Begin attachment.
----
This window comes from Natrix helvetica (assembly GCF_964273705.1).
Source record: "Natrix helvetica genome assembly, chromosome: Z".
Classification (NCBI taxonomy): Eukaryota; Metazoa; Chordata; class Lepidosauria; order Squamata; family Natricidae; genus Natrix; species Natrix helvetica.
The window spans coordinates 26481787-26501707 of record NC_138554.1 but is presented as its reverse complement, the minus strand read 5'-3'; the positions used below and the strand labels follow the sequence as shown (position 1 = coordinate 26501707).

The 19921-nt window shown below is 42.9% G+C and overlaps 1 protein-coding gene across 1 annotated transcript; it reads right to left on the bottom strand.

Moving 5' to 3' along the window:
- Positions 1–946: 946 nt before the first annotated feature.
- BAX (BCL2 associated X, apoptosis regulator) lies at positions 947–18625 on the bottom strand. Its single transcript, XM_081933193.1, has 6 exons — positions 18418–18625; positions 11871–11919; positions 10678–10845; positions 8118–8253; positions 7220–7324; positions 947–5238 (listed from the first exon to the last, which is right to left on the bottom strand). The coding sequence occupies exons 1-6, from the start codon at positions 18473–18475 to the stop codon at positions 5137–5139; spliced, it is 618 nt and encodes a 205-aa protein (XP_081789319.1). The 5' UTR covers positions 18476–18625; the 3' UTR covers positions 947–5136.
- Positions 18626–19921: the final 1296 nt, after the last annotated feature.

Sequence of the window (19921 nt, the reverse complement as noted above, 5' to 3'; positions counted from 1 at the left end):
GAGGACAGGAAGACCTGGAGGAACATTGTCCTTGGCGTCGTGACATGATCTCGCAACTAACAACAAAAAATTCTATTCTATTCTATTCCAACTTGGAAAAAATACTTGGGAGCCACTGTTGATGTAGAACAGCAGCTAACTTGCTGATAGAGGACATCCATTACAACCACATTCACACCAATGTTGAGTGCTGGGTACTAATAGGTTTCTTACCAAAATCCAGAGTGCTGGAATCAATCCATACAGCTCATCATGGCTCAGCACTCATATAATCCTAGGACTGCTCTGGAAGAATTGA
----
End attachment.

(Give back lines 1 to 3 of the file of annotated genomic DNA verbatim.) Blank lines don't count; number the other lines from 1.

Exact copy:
This window comes from Natrix helvetica (assembly GCF_964273705.1).
Source record: "Natrix helvetica genome assembly, chromosome: Z".
Classification (NCBI taxonomy): Eukaryota; Metazoa; Chordata; class Lepidosauria; order Squamata; family Natricidae; genus Natrix; species Natrix helvetica.